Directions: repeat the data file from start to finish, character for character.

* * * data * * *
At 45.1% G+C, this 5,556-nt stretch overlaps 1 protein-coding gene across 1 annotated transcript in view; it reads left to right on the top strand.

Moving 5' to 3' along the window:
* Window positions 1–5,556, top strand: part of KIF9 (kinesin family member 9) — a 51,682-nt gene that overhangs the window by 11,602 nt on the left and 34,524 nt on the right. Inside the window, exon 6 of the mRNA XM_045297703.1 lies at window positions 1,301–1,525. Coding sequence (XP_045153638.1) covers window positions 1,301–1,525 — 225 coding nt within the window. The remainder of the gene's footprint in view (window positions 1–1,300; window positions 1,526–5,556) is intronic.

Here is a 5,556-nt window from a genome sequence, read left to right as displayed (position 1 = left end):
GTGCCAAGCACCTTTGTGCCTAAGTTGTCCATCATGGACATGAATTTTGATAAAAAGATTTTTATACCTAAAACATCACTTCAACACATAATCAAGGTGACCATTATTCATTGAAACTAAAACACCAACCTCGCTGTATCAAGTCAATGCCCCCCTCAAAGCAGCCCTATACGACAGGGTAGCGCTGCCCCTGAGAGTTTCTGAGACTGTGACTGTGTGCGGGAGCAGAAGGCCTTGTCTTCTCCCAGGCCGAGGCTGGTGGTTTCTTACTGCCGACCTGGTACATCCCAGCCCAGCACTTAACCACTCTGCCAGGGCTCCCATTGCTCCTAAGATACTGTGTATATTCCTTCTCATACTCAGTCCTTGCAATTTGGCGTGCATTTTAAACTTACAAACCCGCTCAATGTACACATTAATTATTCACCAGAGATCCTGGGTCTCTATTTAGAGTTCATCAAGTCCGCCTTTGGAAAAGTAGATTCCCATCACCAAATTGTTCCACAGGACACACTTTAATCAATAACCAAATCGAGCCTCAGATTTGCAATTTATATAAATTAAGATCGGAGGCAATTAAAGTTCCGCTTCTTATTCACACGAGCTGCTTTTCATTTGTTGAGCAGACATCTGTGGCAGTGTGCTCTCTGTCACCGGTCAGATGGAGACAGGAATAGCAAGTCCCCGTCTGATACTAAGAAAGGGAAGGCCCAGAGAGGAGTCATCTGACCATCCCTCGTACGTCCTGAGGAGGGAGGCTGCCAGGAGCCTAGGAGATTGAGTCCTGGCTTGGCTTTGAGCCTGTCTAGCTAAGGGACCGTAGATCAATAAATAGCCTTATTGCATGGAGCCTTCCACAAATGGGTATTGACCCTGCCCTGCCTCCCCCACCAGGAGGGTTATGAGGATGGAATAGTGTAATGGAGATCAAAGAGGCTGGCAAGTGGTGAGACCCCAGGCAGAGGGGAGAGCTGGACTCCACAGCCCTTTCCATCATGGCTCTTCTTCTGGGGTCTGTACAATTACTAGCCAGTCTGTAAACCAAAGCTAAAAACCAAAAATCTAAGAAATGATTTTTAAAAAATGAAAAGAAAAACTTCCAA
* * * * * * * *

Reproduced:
At 45.1% G+C, this 5,556-nt stretch overlaps 1 protein-coding gene across 1 annotated transcript in view; it reads left to right on the top strand.

Moving 5' to 3' along the window:
* Window positions 1–5,556, top strand: part of KIF9 (kinesin family member 9) — a 51,682-nt gene that overhangs the window by 11,602 nt on the left and 34,524 nt on the right. Inside the window, exon 6 of the mRNA XM_045297703.1 lies at window positions 1,301–1,525. Coding sequence (XP_045153638.1) covers window positions 1,301–1,525 — 225 coding nt within the window. The remainder of the gene's footprint in view (window positions 1–1,300; window positions 1,526–5,556) is intronic.

Here is a 5,556-nt window from a genome sequence, read left to right as displayed (position 1 = left end):
GTGCCAAGCACCTTTGTGCCTAAGTTGTCCATCATGGACATGAATTTTGATAAAAAGATTTTTATACCTAAAACATCACTTCAACACATAATCAAGGTGACCATTATTCATTGAAACTAAAACACCAACCTCGCTGTATCAAGTCAATGCCCCCCTCAAAGCAGCCCTATACGACAGGGTAGCGCTGCCCCTGAGAGTTTCTGAGACTGTGACTGTGTGCGGGAGCAGAAGGCCTTGTCTTCTCCCAGGCCGAGGCTGGTGGTTTCTTACTGCCGACCTGGTACATCCCAGCCCAGCACTTAACCACTCTGCCAGGGCTCCCATTGCTCCTAAGATACTGTGTATATTCCTTCTCATACTCAGTCCTTGCAATTTGGCGTGCATTTTAAACTTACAAACCCGCTCAATGTACACATTAATTATTCACCAGAGATCCTGGGTCTCTATTTAGAGTTCATCAAGTCCGCCTTTGGAAAAGTAGATTCCCATCACCAAATTGTTCCACAGGACACACTTTAATCAATAACCAAATCGAGCCTCAGATTTGCAATTTATATAAATTAAGATCGGAGGCAATTAAAGTTCCGCTTCTTATTCACACGAGCTGCTTTTCATTTGTTGAGCAGACATCTGTGGCAGTGTGCTCTCTGTCACCGGTCAGATGGAGACAGGAATAGCAAGTCCCCGTCTGATACTAAGAAAGGGAAGGCCCAGAGAGGAGTCATCTGACCATCCCTCGTACGTCCTGAGGAGGGAGGCTGCCAGGAGCCTAGGAGATTGAGTCCTGGCTTGGCTTTGAGCCTGTCTAGCTAAGGGACCGTAGATCAATAAATAGCCTTATTGCATGGAGCCTTCCACAAATGGGTATTGACCCTGCCCTGCCTCCCCCACCAGGAGGGTTATGAGGATGGAATAGTGTAATGGAGATCAAAGAGGCTGGCAAGTGGTGAGACCCCAGGCAGAGGGGAGAGCTGGACTCCACAGCCCTTTCCATCATGGCTCTTCTTCTGGGGTCTGTACAATTACTAGCCAGTCTGTAAACCAAAGCTAAAAACCAAAAATCTAAGAAATGATTTTTAAAAAATGAAAAGAAAAACTTCCAA